NVIDIA Texture Tools 2.0.6

Yesterday I released another revision of the stable branch of the NVIDIA Texture Tools. I recommend everybody to upgrade, since it fixes some bugs and artifacts, and improves compatibility with current and future CUDA drivers. Starting with this release I’m planning to provide a verbose description of the changes in each release. So, here it goes:

In a multi-GPU environment NVTT will now use the fastest GPU available. This is quite useful on systems that have an embedded and a discrete GPU. You certainly don’t want to use the embedded one while the discrete GPU is idle.

Using recent CUDA runtimes with older CUDA drivers usually causes problems. To avoid that, NVTT now determines the version of the available CUDA driver and makes sure it’s compatible with the CUDA runtime that was used to compile it.

The NVTT shutdown code did not destroy the CUDA context properly, which caused problems the second time you tried to create a context in the same thread. The behavior on 2.0 drivers was to reuse the context already created, but CUDA 2.1 produces an error instead. This is fixed now.

Note however, that you are not allowed to create multiple compressors in the same thread simultaneously. This is a limitation in the CUDA runtime API that transparently creates a CUDA context per thread. In the future I’m planning to use the driver API directly, which should remove this restriction.

There have been issues reported with the CUDA compressor not producing correct output when processing 1×1 mipmaps. I was able to reproduce the problem on old drivers, but it seems to be fixed now. In any case, I realized that using the entire GPU to compress a 1×1 mipmap did not make any sense, so now I’m compressing small mipmaps in the CPU instead. That is slightly faster and avoids the aforementioned problem.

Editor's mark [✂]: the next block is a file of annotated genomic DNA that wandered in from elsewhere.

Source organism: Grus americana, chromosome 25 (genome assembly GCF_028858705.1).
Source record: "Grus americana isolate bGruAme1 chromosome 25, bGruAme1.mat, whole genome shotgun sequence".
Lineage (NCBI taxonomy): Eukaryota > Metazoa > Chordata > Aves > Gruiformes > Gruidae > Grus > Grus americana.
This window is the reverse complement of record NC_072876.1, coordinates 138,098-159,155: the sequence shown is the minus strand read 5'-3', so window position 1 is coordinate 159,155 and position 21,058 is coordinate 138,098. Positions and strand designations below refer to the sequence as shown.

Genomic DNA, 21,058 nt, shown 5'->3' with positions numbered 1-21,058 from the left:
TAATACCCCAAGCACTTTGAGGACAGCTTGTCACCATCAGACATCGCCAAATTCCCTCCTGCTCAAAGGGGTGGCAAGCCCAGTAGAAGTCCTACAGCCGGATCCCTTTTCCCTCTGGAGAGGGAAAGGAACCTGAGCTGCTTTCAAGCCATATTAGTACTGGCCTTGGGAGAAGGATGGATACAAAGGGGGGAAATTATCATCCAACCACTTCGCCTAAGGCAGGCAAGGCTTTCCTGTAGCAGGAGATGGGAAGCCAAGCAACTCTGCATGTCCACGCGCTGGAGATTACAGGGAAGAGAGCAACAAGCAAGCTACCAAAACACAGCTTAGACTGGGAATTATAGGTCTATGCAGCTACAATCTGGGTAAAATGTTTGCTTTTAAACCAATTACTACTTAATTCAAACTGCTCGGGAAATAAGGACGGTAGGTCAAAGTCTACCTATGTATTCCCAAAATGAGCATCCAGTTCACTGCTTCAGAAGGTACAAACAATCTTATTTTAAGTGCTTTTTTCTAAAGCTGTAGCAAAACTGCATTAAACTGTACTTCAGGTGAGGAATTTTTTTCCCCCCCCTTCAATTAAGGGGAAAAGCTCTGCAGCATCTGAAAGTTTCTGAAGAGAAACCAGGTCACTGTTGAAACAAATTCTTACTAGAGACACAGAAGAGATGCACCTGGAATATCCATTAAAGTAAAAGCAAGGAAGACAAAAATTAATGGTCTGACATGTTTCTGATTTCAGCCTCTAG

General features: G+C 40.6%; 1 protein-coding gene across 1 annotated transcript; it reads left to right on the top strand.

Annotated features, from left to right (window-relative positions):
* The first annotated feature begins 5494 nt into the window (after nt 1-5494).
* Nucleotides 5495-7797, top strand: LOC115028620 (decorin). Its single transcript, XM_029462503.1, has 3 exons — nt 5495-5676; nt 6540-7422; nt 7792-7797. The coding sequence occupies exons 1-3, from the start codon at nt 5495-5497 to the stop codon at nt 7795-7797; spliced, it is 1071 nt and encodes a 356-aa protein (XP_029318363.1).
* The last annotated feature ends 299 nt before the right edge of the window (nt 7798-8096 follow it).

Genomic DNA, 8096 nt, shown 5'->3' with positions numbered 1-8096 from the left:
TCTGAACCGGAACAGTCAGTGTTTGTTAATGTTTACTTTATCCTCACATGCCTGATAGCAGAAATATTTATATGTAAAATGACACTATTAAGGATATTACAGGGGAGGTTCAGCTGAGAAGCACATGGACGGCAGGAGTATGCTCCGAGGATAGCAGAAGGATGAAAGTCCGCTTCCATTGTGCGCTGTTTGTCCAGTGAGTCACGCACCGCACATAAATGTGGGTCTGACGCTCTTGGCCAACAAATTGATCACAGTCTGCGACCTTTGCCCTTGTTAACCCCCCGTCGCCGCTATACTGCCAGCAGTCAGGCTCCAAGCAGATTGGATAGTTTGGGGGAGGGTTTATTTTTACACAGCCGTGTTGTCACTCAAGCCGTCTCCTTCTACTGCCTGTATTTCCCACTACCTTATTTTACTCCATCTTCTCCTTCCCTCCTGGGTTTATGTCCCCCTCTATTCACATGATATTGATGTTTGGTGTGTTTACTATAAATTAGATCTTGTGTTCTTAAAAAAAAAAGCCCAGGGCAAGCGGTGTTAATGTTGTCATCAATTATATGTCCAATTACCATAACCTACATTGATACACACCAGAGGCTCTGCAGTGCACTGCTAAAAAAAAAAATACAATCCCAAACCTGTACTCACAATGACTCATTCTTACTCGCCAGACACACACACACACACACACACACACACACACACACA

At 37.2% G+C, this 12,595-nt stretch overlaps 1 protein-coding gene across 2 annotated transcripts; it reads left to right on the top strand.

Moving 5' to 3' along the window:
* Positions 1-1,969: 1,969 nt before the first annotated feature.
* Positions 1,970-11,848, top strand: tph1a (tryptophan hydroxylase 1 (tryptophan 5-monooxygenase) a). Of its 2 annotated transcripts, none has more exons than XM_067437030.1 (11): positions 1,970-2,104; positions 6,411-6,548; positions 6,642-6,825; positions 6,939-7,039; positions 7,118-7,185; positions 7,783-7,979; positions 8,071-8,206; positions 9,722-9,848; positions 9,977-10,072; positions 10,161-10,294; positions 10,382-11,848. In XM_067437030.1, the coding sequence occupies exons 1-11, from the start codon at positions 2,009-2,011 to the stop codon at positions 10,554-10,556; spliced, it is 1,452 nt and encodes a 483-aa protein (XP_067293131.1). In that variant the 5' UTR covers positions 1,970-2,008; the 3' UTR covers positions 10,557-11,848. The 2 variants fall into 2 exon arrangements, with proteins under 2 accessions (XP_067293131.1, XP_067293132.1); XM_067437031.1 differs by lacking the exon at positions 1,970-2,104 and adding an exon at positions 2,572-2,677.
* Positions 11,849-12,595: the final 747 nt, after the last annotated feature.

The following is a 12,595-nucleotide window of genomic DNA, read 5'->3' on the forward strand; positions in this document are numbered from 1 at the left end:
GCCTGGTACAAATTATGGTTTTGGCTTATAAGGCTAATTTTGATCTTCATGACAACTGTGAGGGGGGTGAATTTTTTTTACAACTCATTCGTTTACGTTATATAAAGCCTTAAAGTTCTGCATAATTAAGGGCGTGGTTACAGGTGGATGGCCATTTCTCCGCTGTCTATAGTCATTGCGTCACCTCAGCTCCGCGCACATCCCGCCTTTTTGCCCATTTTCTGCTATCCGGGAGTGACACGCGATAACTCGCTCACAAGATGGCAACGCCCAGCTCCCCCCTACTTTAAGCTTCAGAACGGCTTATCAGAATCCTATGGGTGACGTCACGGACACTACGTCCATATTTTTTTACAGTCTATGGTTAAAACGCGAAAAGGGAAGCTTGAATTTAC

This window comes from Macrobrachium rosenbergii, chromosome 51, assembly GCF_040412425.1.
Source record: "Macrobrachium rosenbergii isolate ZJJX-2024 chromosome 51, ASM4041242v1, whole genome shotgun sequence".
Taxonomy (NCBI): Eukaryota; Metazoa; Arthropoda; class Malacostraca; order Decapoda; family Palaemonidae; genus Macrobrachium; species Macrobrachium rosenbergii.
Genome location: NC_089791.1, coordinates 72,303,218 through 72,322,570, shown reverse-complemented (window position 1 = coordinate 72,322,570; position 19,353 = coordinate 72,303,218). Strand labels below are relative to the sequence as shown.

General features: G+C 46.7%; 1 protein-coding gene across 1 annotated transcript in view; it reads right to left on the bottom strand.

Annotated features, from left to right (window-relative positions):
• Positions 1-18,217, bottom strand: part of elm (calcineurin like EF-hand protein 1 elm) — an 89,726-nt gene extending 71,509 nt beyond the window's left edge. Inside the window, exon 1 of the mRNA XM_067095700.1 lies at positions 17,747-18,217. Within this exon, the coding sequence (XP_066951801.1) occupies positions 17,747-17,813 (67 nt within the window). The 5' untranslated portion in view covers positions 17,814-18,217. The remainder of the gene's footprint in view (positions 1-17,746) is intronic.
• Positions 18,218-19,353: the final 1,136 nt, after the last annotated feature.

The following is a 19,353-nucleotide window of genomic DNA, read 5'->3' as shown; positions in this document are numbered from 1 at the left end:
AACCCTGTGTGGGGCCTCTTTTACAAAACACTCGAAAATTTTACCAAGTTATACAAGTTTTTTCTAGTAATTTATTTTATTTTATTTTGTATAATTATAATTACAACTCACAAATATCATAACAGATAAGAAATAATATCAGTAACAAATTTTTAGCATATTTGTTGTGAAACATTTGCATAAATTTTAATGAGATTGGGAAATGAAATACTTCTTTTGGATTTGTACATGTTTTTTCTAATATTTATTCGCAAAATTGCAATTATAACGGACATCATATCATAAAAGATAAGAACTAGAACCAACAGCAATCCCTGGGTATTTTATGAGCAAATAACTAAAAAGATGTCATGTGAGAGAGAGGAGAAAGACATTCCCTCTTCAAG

Per request of the Wolfire guys, NVTT now scales images with alpha by weighting the color channels by the alpha component. While a simple workaround to obtain the right results was to use premultiplied alpha, there was no reason not to do the right thing in all cases.

As mentioned in my previous post, I’ve updated the single color compression tables to take into account the possible hardware decoding errors.

There was also a bug in the decompression of some RGB DDS files that is now fixed.

Progress on the 2.1 release is slow, but steady. The target features are almost complete, but I’ve been cleaning things up, removing a lot of cruft, and simplifying the code, in order to make it more accessible and encourage more contributions. I’m also working in a lower level API that should be more flexible and easier to maintain. More on that in a future post.

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